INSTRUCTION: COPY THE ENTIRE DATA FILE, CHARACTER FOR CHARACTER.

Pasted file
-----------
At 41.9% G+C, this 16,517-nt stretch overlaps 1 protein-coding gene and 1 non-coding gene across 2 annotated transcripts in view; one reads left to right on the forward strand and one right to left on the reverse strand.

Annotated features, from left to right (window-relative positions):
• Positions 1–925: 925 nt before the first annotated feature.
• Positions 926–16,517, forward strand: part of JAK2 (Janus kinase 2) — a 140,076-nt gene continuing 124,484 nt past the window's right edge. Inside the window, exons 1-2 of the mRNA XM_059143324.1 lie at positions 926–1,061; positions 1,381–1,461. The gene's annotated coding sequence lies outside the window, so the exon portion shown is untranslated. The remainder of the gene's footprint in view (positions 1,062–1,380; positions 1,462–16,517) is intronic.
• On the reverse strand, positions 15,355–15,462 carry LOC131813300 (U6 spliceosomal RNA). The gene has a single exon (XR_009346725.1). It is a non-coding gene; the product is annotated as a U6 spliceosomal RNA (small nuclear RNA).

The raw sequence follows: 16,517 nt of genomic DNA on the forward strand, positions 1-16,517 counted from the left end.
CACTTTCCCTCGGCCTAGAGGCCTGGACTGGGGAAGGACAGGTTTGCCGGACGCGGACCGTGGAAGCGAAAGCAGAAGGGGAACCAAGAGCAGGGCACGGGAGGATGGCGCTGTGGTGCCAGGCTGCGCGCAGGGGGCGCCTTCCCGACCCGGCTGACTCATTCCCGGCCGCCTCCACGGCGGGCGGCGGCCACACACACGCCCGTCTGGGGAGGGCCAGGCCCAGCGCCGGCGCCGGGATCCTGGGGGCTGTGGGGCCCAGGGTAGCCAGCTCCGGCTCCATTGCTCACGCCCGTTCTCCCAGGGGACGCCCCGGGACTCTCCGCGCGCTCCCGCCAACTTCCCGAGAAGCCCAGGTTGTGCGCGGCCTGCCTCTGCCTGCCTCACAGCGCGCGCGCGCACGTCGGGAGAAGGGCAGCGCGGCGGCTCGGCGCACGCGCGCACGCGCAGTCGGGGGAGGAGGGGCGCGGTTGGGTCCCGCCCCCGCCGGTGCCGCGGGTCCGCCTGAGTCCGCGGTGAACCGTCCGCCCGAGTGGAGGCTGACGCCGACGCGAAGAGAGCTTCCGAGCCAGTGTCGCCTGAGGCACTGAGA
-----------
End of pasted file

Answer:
At 41.9% G+C, this 16,517-nt stretch overlaps 1 protein-coding gene and 1 non-coding gene across 2 annotated transcripts in view; one reads left to right on the forward strand and one right to left on the reverse strand.

Annotated features, from left to right (window-relative positions):
• Positions 1–925: 925 nt before the first annotated feature.
• Positions 926–16,517, forward strand: part of JAK2 (Janus kinase 2) — a 140,076-nt gene continuing 124,484 nt past the window's right edge. Inside the window, exons 1-2 of the mRNA XM_059143324.1 lie at positions 926–1,061; positions 1,381–1,461. The gene's annotated coding sequence lies outside the window, so the exon portion shown is untranslated. The remainder of the gene's footprint in view (positions 1,062–1,380; positions 1,462–16,517) is intronic.
• On the reverse strand, positions 15,355–15,462 carry LOC131813300 (U6 spliceosomal RNA). The gene has a single exon (XR_009346725.1). It is a non-coding gene; the product is annotated as a U6 spliceosomal RNA (small nuclear RNA).

The raw sequence follows: 16,517 nt of genomic DNA on the forward strand, positions 1-16,517 counted from the left end.
CACTTTCCCTCGGCCTAGAGGCCTGGACTGGGGAAGGACAGGTTTGCCGGACGCGGACCGTGGAAGCGAAAGCAGAAGGGGAACCAAGAGCAGGGCACGGGAGGATGGCGCTGTGGTGCCAGGCTGCGCGCAGGGGGCGCCTTCCCGACCCGGCTGACTCATTCCCGGCCGCCTCCACGGCGGGCGGCGGCCACACACACGCCCGTCTGGGGAGGGCCAGGCCCAGCGCCGGCGCCGGGATCCTGGGGGCTGTGGGGCCCAGGGTAGCCAGCTCCGGCTCCATTGCTCACGCCCGTTCTCCCAGGGGACGCCCCGGGACTCTCCGCGCGCTCCCGCCAACTTCCCGAGAAGCCCAGGTTGTGCGCGGCCTGCCTCTGCCTGCCTCACAGCGCGCGCGCGCACGTCGGGAGAAGGGCAGCGCGGCGGCTCGGCGCACGCGCGCACGCGCAGTCGGGGGAGGAGGGGCGCGGTTGGGTCCCGCCCCCGCCGGTGCCGCGGGTCCGCCTGAGTCCGCGGTGAACCGTCCGCCCGAGTGGAGGCTGACGCCGACGCGAAGAGAGCTTCCGAGCCAGTGTCGCCTGAGGCACTGAGA